Dude, common knowledge.

Reply Score: 5

RE[2]: BetterFS
by Soulbender on Wed 22nd Apr 2009 18:37 UTC in reply to "RE: BetterFS"
Soulbender Member since:
2005-08-18

Only pronouncing "btr" sounds more like better than butter. The letter b is usually pronounced "be" not "bu".

Reply Score: 4

RE[3]: BetterFS
by Thom_Holwerda on Wed 22nd Apr 2009 18:40 UTC in reply to "RE[2]: BetterFS"
Thom_Holwerda Member since:
2005-06-29

That depends on what type you mean. If you spell it out like b-t-r, it becomes "be". If you pronounce it "btr", it becomes "bu".

Reply Score: 3

RE[4]: BetterFS
by Soulbender on Thu 23rd Apr 2009 17:55 UTC in reply to "RE[3]: BetterFS"
Soulbender Member since:
2005-08-18

No, it becomes BetterFS or BitterFS (bee-tee-are-eff-ess). I dont know how the dutch pronounces B but in English there are no circumstances where the letter B is pronounced "bu".

Edited 2009-04-23 17:59 UTC

Reply Score: 2

RE[5]: BetterFS
by Laurence on Thu 23rd Apr 2009 18:59 UTC in reply to "RE[4]: BetterFS"
Laurence Member since:
2007-03-26

No, it becomes BetterFS or BitterFS (bee-tee-are-eff-ess). I dont know how the dutch pronounces B but in English there are no circumstances where the letter B is pronounced "bu".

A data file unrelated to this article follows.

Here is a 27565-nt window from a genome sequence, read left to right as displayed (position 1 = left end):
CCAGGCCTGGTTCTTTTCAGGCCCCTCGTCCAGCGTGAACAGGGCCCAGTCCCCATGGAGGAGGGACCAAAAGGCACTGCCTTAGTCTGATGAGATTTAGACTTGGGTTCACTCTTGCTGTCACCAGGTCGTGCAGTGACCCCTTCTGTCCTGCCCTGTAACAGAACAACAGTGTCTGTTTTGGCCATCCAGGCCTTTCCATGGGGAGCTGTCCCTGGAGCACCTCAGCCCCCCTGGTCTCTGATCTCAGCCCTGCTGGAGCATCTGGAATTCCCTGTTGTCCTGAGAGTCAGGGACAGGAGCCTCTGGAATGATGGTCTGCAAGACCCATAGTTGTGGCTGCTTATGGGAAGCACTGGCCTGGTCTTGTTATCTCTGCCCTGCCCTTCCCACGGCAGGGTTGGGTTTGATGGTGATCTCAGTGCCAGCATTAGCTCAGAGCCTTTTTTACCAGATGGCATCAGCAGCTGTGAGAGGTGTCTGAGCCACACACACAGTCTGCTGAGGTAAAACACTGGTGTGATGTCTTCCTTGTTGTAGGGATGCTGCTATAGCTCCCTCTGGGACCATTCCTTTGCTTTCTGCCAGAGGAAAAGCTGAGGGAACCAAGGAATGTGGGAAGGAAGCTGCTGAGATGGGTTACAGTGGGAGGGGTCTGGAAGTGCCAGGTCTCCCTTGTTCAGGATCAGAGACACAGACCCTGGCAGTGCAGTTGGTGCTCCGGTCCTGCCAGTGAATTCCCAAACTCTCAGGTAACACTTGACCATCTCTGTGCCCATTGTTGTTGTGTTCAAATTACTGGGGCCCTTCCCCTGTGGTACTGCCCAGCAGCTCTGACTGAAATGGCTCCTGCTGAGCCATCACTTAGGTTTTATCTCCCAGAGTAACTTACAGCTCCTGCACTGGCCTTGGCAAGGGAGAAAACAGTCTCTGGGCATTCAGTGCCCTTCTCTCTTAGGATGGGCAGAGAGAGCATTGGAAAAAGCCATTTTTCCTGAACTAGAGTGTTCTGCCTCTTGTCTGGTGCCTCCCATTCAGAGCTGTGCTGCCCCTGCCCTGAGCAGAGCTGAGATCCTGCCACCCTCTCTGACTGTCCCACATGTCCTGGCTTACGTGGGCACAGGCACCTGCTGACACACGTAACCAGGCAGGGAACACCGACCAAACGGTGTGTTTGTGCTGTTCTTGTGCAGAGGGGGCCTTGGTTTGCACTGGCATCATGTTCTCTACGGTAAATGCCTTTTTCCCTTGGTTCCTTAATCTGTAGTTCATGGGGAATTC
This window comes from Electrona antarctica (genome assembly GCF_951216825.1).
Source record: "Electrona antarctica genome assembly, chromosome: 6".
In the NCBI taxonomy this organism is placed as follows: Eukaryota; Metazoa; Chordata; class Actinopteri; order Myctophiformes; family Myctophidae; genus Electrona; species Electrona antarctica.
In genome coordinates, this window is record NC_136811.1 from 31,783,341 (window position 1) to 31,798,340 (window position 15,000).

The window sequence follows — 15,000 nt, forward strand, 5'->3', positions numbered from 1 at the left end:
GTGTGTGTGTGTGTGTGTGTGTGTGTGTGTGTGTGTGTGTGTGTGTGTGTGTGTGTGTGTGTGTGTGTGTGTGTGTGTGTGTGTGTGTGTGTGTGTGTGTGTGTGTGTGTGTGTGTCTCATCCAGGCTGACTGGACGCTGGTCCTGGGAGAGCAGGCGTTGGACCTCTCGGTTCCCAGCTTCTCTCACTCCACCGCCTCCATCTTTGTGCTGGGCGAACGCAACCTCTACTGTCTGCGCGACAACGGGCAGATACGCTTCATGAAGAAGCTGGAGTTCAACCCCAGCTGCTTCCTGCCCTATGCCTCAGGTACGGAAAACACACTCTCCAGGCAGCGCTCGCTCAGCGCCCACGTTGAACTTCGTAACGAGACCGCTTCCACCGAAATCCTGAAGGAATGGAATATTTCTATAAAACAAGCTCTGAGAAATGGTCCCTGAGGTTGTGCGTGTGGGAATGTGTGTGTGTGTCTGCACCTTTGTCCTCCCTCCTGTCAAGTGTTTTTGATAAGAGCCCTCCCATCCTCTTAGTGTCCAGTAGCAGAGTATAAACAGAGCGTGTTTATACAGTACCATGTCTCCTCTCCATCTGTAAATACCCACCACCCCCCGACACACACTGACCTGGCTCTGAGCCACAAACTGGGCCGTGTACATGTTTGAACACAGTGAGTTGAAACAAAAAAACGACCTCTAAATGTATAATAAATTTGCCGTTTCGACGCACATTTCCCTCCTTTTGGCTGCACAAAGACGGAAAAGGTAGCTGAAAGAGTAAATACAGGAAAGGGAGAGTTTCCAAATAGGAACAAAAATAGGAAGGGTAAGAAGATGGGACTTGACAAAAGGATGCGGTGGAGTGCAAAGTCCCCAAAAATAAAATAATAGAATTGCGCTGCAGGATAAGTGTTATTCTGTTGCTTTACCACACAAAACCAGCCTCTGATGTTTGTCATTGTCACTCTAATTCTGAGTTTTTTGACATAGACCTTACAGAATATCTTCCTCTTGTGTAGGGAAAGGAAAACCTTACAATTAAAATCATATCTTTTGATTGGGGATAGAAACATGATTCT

You're missing Thom's point as you're still sounding out each letter rather than trying to read the letters collectively as a word.

Plus you're not taking dialects into account.
Many northern accents would sound "B" as "Bu" even when reading the letter out individually.

Reply Score: 2

RE[3]: BetterFS
by Tuxie on Wed 22nd Apr 2009 19:31 UTC in reply to "RE[2]: BetterFS"
Tuxie Member since:
2009-04-22

The letter "b" is pronounced as "bee" so BitterFS should be the most appropriate pronounciation...

Reply Score: 6

RE[4]: BetterFS